To the analysts at UBS Global Wealth Management, the $3.9 trillion municipal-bond market is heading into the biggest financial storm anyone has ever seen.

The nation’s swift economic collapse is hitting virtually every corner of the market, which extends far beyond states and cities with the power to raise taxes.

Nursing homes that have sold tax-exempt debt are being ravaged by the outbreak. College dormitory operators are facing vacancies, while small private schools that were already competing for students face uncertain prospects. Airlines whose lease payments back some bonds are seeing losses pile up. Stadiums and museums are empty.

Worries about the impact of the pandemic triggered a record-setting sell-off in March, and investors have continued to pull cash out of mutual funds. UBS strategists led by Thomas McLoughlin said in a report released Thursday that the firm has gotten an “unprecedented” amount of inquiries about credit conditions in recent weeks.

“COVID-19 now poses the most severe challenge to municipal credit in living memory,” according to the report by strategists led by McLoughlin.

The state and local debt market, which is used by over 50,000 issuers, has a well-deserved reputation as one of the world’s safest havens. Bankruptcies by local governments remained extremely rare even after the last downturn and no state has defaulted since Arkansas did after the Great Depression.

The UBS analysts said that states will remain safe bets even as they contend with massive budget shortfalls.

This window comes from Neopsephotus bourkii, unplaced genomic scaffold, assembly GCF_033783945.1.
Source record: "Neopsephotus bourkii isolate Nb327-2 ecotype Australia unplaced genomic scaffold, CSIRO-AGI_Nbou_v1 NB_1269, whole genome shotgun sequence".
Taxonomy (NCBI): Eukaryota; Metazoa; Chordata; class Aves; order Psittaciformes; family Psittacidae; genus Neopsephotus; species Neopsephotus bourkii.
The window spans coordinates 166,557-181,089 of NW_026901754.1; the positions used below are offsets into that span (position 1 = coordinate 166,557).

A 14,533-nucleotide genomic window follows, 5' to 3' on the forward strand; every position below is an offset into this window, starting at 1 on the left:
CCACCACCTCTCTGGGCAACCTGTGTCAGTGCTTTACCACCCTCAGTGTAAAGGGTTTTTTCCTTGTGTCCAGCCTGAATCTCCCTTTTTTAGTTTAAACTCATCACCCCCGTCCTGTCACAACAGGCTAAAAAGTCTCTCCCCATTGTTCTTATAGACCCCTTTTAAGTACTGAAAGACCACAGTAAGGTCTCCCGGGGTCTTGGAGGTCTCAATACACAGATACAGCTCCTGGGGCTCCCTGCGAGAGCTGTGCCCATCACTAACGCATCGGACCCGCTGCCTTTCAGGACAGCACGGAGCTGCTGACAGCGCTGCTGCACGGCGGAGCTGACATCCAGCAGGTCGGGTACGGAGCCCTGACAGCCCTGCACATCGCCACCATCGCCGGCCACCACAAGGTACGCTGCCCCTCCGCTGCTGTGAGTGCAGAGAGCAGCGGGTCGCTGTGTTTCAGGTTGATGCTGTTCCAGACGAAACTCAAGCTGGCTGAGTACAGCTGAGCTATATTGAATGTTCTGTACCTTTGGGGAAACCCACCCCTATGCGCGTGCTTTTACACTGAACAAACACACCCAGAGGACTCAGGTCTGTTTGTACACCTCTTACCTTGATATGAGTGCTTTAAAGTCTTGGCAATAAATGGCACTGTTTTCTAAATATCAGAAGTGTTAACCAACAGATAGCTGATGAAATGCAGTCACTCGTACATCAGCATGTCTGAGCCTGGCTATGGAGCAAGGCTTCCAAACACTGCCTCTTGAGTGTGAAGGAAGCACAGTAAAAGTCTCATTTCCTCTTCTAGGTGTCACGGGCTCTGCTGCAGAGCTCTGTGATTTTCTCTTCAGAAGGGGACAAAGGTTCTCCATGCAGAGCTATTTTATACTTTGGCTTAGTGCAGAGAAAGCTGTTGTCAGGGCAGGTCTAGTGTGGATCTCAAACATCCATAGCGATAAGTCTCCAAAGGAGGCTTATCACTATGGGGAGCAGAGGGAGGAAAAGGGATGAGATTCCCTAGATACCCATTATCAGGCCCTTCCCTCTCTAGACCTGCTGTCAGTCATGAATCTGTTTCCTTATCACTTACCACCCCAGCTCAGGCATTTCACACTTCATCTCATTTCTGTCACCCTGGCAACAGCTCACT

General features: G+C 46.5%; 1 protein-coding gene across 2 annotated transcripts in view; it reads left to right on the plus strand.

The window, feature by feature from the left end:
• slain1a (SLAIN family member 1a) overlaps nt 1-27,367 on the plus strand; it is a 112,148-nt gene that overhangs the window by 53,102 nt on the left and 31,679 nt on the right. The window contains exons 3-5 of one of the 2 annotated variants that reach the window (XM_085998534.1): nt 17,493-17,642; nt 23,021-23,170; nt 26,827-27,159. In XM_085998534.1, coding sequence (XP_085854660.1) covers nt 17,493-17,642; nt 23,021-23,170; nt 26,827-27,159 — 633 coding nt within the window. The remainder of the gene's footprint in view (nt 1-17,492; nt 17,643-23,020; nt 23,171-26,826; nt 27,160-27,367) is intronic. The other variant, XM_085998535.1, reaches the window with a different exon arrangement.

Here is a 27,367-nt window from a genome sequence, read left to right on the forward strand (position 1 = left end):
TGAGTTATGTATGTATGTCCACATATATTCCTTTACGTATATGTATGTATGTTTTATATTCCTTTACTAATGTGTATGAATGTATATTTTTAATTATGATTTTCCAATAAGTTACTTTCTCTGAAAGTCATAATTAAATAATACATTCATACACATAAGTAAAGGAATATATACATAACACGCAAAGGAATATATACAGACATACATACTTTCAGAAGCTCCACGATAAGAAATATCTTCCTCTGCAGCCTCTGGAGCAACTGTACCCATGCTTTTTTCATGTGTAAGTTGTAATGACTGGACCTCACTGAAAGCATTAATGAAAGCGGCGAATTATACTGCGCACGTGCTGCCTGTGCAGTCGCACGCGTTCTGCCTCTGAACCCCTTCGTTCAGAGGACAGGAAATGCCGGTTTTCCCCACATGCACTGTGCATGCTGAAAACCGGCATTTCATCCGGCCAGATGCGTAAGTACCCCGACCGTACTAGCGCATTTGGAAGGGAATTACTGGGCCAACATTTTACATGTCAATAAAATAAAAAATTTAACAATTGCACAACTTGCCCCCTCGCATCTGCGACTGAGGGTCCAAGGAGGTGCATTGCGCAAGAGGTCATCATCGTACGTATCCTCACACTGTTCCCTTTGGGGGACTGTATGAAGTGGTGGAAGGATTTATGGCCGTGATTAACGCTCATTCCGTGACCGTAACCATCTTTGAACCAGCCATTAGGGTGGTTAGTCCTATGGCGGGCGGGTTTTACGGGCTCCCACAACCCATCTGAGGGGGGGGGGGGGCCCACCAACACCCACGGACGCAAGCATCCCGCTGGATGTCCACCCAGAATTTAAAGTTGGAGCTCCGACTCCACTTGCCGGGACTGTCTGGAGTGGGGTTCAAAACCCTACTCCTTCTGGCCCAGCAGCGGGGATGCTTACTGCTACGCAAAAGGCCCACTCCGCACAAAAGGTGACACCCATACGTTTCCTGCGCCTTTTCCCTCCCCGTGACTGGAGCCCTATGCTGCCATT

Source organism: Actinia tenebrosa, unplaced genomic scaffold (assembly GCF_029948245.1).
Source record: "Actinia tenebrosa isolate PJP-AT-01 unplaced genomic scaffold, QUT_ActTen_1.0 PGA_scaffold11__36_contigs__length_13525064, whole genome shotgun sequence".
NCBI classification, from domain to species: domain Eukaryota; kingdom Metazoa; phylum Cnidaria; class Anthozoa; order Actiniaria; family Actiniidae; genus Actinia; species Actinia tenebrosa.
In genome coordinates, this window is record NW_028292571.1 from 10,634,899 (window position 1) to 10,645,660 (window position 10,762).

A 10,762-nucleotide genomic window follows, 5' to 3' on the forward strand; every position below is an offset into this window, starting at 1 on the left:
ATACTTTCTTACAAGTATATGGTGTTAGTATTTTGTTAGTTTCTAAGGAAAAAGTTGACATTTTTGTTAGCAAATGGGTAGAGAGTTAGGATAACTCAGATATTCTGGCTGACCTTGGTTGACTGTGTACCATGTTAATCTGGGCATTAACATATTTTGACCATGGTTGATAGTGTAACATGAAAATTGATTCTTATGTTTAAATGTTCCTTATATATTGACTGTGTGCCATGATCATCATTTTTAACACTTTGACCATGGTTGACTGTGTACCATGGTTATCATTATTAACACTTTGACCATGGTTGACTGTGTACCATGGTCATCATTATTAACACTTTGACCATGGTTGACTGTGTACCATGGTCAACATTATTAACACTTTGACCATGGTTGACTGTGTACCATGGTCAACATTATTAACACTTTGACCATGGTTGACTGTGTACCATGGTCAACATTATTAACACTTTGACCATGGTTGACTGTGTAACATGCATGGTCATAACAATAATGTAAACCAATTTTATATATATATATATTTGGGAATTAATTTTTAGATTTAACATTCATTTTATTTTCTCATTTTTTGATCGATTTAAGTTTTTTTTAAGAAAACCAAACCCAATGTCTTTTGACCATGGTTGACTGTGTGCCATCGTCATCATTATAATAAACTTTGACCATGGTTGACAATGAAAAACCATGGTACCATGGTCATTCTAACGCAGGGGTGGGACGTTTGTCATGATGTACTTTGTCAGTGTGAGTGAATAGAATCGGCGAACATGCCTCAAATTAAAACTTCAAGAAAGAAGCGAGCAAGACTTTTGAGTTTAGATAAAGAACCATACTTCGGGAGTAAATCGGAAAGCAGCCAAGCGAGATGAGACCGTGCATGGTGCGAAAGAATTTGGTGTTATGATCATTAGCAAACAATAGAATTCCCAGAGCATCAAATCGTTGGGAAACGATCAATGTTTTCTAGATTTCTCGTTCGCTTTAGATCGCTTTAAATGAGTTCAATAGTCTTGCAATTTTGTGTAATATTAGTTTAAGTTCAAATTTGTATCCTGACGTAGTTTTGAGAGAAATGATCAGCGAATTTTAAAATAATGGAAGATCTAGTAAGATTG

But the municipal junk-bond market had boomed in recent years as rock-bottom interest rates led investors to plow money into the riskiest securities to capture bigger returns.

That sector has since been roiled by the pandemic. High-yield state and local debt has dropped about 9% this year, on track for their worst yearly loss since 2008, according to Bloomberg Barclays indexes.
UBS had warned clients about the risks of investing in high-yield before the sell-off began in March and said that such debt issued for student housing projects, shopping malls and recycling factories may not recover anytime soon.

“The unprecedented monetary and fiscal support for the economy will allow most municipal bond issuers to recover, but the high yield sector is particularly exposed,” UBS said in the report.

UBS said higher education and health-care bonds pose particularly high risks. For private colleges, the economic crisis may exacerbate long-standing concerns around enrollment declines and affordability, causing default risk to rise “appreciably,” the firm said.

“We expect the severity of the current recession to result in a surge of defaults among high-yield bonds,” they wrote. “There are simply too many bonds secured by nursing homes, continuing care retirement communities, and economic development projects to reach a more benign conclusion.”

This article was provided by Bloomberg News.